CLEVELAND, Tenn. -- A campaign to raise awareness of what makes healthy families begins Saturday with a meeting of community leaders.
The 2012 Summit on Families and Youth will bring together local church, civic, community, business and government leaders at Johnston Woods Recreation Center.
The project has been two years in the making, said Brenda Hughes, executive director of Bradley Initiative for Church and Community. During that time, initiative members have listened to more than 1,000 people and formed a community factfinding group to address how teens are influenced by drugs, gangs and crime, she said.
"We are told our community is going to explode in terms of growth," Hughes said. "And that can be good. But when you are growing jobs and amenities, these challenges can also be growing."
Early on, the group found that one in 21 Cleveland and Bradley County students appeared in Juvenile Court from 2009 to 2011. One in 14 were involved in campus court, where volunteer referees hear family cases and try to resolve problems before they get to Juvenile Court.
A new program, called Transitions, will focus on the entire family.
Both the city and county mayors will launch a public awareness campaign during Saturday's summit. The July-September campaign is timed for the beginning of the school year. When children move into middle and high school, they are at their most vulnerable, Hughes said.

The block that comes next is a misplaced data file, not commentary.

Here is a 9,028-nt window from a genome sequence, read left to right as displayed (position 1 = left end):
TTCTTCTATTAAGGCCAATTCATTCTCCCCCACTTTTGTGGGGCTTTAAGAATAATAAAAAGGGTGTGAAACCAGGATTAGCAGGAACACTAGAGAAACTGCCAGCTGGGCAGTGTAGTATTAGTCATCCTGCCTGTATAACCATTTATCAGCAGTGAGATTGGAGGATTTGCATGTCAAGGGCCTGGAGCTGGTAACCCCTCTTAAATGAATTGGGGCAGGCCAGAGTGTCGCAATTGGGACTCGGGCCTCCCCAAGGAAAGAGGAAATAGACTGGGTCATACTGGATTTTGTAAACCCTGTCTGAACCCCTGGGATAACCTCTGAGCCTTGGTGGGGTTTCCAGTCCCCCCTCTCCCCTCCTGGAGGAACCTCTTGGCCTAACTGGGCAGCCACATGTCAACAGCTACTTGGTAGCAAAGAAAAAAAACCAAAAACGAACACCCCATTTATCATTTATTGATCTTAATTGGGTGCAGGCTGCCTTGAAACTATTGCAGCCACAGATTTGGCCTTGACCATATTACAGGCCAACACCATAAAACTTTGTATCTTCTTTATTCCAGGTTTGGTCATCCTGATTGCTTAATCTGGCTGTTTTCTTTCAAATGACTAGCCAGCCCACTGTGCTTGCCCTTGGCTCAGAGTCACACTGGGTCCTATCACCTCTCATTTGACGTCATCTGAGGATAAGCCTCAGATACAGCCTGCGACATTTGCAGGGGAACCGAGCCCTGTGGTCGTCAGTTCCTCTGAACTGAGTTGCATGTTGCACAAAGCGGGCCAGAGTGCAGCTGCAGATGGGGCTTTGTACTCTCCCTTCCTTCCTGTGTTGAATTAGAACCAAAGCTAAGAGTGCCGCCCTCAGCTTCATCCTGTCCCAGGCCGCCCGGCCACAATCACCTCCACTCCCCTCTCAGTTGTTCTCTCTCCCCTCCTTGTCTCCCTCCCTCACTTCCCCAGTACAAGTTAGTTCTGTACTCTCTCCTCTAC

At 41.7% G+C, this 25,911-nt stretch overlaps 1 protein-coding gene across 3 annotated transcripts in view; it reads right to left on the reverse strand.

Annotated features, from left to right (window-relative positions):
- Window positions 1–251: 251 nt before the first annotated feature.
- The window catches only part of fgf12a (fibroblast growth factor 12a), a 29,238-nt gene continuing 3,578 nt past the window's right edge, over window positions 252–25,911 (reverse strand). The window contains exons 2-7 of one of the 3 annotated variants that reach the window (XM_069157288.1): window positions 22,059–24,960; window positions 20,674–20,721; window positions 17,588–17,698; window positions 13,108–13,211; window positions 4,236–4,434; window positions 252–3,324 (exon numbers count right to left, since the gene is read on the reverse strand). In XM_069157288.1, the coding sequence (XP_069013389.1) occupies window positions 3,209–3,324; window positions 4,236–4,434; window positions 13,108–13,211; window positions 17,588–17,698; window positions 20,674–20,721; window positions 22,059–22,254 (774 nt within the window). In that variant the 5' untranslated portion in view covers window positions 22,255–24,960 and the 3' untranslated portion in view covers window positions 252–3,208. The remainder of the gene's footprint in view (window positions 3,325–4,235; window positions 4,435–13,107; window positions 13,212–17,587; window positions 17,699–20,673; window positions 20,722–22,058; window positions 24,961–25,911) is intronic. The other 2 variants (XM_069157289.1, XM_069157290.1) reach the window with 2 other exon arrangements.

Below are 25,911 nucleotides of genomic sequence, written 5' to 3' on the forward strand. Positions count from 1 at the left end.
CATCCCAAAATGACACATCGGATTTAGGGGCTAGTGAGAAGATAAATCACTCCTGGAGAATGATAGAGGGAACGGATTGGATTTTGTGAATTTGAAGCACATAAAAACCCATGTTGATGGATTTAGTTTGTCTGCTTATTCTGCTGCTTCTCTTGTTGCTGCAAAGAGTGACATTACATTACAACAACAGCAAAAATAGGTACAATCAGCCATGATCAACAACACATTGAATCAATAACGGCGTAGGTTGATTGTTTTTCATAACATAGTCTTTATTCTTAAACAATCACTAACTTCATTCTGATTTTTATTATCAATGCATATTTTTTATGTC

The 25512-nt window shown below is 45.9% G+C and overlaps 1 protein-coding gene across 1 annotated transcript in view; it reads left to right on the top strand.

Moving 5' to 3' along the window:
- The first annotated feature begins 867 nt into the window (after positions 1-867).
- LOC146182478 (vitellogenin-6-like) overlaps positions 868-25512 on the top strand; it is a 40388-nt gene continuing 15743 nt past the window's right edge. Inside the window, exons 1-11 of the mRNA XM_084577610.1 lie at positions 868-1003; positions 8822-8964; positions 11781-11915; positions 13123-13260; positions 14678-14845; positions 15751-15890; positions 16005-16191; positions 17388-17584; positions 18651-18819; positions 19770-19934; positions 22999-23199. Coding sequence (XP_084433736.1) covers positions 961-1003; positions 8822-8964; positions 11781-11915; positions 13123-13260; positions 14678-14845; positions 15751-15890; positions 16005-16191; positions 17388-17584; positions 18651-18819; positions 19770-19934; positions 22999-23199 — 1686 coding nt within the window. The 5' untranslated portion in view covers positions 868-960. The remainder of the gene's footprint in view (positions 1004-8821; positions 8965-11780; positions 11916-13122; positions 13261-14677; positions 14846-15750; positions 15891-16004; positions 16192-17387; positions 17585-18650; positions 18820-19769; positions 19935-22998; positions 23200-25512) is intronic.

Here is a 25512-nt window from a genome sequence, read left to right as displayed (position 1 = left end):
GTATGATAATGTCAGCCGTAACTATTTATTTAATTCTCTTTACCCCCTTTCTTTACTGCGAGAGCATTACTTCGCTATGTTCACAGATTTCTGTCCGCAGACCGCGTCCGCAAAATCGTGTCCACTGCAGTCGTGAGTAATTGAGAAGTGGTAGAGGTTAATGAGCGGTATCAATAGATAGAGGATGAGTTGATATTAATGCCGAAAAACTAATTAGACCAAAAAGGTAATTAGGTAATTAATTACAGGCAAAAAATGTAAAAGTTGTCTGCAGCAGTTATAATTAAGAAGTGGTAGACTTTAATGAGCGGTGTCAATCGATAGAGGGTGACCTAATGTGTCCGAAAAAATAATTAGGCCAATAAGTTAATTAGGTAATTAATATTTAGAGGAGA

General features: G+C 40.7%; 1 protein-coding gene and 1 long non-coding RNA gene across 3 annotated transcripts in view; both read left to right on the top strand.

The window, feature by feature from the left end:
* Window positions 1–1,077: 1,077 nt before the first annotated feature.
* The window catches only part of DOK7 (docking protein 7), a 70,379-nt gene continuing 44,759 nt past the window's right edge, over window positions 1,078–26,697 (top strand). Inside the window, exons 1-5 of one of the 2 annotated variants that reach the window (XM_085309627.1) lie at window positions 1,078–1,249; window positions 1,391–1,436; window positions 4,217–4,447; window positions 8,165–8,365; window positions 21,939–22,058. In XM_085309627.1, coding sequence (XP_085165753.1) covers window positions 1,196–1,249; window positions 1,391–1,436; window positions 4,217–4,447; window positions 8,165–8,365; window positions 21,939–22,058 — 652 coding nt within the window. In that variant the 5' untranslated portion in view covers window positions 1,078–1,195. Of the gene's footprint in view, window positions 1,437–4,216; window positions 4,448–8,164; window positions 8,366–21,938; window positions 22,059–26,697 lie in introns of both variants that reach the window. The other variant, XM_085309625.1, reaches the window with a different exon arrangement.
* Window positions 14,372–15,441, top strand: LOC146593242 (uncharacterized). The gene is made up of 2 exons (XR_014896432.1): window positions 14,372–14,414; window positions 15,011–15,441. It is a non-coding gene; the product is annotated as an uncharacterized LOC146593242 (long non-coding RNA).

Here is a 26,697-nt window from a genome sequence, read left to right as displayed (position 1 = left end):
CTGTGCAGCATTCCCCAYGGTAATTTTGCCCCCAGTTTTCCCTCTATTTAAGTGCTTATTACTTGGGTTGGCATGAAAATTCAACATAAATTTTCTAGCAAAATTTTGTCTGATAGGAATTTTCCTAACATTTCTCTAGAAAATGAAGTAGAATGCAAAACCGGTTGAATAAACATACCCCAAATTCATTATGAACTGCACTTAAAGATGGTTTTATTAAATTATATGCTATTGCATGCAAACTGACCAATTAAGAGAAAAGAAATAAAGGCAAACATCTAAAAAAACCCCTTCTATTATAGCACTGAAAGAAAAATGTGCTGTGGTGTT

The campaign will include billboards, paid for by some local banks, inserts for church bulletins and programs for other meetings, space in newsletters from various groups and newspaper advertising.
The campaign advertising also will include a list of agencies offering family help, not just to kids in trouble, Hughes said.
"Today's families are struggling to deal with issues that negatively impact the physical, mental and social well being of our children," Bradley County Mayor D. Gary Davis said.
"One goal of the summit is to brainstorm practical ways for families to be stronger and healthier," Cleveland Mayor Tom Rowland said. "One idea is to encourage families to eat a meal together each day. Too many times families don't share a meal together and just ask how each other's day is going."
"When the tornadoes took place last year, our community pulled together as one," Hughes said. "Our community is wonderful about doing that. I think our community can come together for families, too. Families are at the core of everything."
Contact staff writer Randall Higgins at email@example.com or 423-314-1029.